There was a brief moment just after Chris Davis stroked a 0-1 offering from Yusmeiro Petit towards left field where Orioles fans thought that maybe, just maybe, history would be averted.
It was not to be. The hard-hit ball fell harmlessly into the glove of Athletics’ outfielder Robbie Grossman, and Chris Davis forlornly left the field, the new owner of baseball’s least-desired place in history.
0-for-47. 47 times up to the plate, and 47 miserable walks back to the dugout.
This was not a fall from grace. This was a lodestone plummeting at terminal velocity. Just six years ago, Davis led all of baseball with 53 home runs and finished third in AL MVP voting behind Miguel Cabrera and Mike Trout. He struck out a ton, but his immense power and solid batting average covered up the holes in his swing.
After a suspension for amphetamines cut short his 2014 season, he came back swinging in 2015. The batting average fell to .262 and the strikeout numbers climbed, but the Baltimore first baseman still slugged a league-leading 47 homers. As a result, the Orioles paid him handsomely, signing Davis to a 7-year, $161-million contract.
Since then, Davis has slashed .199/.296/.391 with 619 strikeouts and a WAR of -0.6.
Sports fans are always quick with their criticisms, but Davis seems to have hit a strange plateau. In the Orioles home opener on Thursday, he was greeted by a chorus of boos from the Baltimore crowd. On Monday night, though, as Davis crept closer to the ignominious 0-for-47 mark, the crowd rallied around him. Being awful is something to be mocked; being historically bad is something to pity.
In our capitalistic, take-the-money-and-run world, Davis will turn out just fine. He’s already earned nearly $100-million, and with payment deferments he’ll make just under $200-million when all is said and done. He has, in that respect, had a wildly successful baseball career.
Yet the value of the contract has only amplified the agony of Davis’s failure. He knows how badly he’s played–he doesn’t need fans to remind him of his woeful statistics. He can look up at the scoreboard every time he stands in the batter’s box and see the bright .000 next to his name.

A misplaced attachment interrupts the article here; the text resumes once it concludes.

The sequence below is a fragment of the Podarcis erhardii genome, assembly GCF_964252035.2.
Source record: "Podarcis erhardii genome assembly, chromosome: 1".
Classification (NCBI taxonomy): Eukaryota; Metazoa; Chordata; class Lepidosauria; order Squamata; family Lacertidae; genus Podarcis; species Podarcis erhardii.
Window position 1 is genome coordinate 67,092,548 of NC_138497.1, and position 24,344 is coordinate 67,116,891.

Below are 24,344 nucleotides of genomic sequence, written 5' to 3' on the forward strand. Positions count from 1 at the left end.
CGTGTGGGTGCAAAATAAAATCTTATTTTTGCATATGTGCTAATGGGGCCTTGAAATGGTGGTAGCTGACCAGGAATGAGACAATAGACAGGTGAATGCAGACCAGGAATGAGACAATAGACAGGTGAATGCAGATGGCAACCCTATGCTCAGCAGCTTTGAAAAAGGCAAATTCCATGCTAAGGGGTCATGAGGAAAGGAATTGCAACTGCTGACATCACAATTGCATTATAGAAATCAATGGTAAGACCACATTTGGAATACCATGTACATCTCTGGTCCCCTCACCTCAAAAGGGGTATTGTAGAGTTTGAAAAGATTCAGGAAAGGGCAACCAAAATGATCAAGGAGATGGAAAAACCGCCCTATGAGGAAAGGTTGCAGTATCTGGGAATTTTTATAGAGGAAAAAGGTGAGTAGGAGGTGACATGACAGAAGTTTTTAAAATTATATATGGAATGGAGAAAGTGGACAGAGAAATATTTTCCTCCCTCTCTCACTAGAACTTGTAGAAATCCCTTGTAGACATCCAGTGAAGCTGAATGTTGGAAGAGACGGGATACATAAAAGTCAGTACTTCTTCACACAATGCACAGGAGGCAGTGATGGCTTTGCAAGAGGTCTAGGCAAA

Baseball is a strange mix of two worlds. On is the cut-and-dry, black-and-white numbers in the box score. By that measure, Chris Davis is the worst player in the Major Leagues, and has been for the last two seasons.
While engrossed in sabermetrics, we often miss the human element to the story. Davis worked hard to make it to the big leagues, grinding away in the Texas minor league system until he found his easy power stroke. In his time in the majors, he’s seen the game change. He faces the shift on more than 90% of his at-bats, by far the most of any major leaguer. His swing looks scared, tentative, as if he’s trying to aim the ball around the shift rather than squaring up to the pitch and hitting it hard.
On Monday night, he did hit the ball hard. His historic line-out in the fifth inning left his bat at 103.5 mph, per Statcast, leading to a .580 xBA. His other two lineouts were both hit harder than 90 mph. We can argue that, thanks to advancements in data collection, the defense had him played perfectly. We can also say that he was terribly unlucky.
Chris Davis’s story, like baseball, is one of multitudes. He is an objectively bad player right now, and even with his bloated contract the Orioles have to consider cutting him and opening up the spot on the roster for someone who can actually get a hit.
As he swung at and missed a changeup in the dirt from Fernando Rodney in the bottom of the eighth, Davis doubled-over, shoulders slumped, and trudged back to the dugout. With every strikeout, lineout, groundout, and flyout, Chris Davis feels the crushing weight of history magnifying his failure. No amount of money can soften that blow.
Scott is the guy you see at the ballpark with a loaded hot dog in one hand and a marked-up scorecard in the other. He’s been following baseball since 2006, when his beloved Tigers made the World Series. Scott is an expert in baseball film trivia, a connoisseur of ballpark food, and a firm believer that pitchers should have to bat (I’m looking at you, Bartolo Colon).